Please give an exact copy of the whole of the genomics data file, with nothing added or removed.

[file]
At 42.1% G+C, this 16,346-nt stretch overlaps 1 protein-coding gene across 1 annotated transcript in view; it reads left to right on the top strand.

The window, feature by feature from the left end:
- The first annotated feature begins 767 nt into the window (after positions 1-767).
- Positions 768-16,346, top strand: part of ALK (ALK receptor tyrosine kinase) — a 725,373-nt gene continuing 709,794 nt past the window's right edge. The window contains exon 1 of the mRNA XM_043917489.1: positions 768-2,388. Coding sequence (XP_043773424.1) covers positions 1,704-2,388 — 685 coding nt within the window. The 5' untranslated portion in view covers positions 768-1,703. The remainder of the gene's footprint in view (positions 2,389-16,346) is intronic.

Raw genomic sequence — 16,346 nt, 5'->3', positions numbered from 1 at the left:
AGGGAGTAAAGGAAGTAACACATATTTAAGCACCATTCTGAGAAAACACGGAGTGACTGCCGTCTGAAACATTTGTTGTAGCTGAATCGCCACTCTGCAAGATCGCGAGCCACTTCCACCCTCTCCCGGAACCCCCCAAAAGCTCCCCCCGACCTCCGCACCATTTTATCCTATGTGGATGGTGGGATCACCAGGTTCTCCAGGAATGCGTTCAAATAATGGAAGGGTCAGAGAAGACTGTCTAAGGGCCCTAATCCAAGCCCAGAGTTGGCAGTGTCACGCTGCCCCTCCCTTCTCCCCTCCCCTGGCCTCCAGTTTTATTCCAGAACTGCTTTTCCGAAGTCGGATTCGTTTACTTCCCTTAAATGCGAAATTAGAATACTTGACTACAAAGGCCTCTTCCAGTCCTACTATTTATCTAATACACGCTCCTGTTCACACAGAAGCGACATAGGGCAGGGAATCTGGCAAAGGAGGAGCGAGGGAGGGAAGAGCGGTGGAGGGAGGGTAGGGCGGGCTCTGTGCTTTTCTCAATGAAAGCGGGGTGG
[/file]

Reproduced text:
At 42.1% G+C, this 16,346-nt stretch overlaps 1 protein-coding gene across 1 annotated transcript in view; it reads left to right on the top strand.

The window, feature by feature from the left end:
- The first annotated feature begins 767 nt into the window (after positions 1-767).
- Positions 768-16,346, top strand: part of ALK (ALK receptor tyrosine kinase) — a 725,373-nt gene continuing 709,794 nt past the window's right edge. The window contains exon 1 of the mRNA XM_043917489.1: positions 768-2,388. Coding sequence (XP_043773424.1) covers positions 1,704-2,388 — 685 coding nt within the window. The 5' untranslated portion in view covers positions 768-1,703. The remainder of the gene's footprint in view (positions 2,389-16,346) is intronic.

Raw genomic sequence — 16,346 nt, 5'->3', positions numbered from 1 at the left:
AGGGAGTAAAGGAAGTAACACATATTTAAGCACCATTCTGAGAAAACACGGAGTGACTGCCGTCTGAAACATTTGTTGTAGCTGAATCGCCACTCTGCAAGATCGCGAGCCACTTCCACCCTCTCCCGGAACCCCCCAAAAGCTCCCCCCGACCTCCGCACCATTTTATCCTATGTGGATGGTGGGATCACCAGGTTCTCCAGGAATGCGTTCAAATAATGGAAGGGTCAGAGAAGACTGTCTAAGGGCCCTAATCCAAGCCCAGAGTTGGCAGTGTCACGCTGCCCCTCCCTTCTCCCCTCCCCTGGCCTCCAGTTTTATTCCAGAACTGCTTTTCCGAAGTCGGATTCGTTTACTTCCCTTAAATGCGAAATTAGAATACTTGACTACAAAGGCCTCTTCCAGTCCTACTATTTATCTAATACACGCTCCTGTTCACACAGAAGCGACATAGGGCAGGGAATCTGGCAAAGGAGGAGCGAGGGAGGGAAGAGCGGTGGAGGGAGGGTAGGGCGGGCTCTGTGCTTTTCTCAATGAAAGCGGGGTGG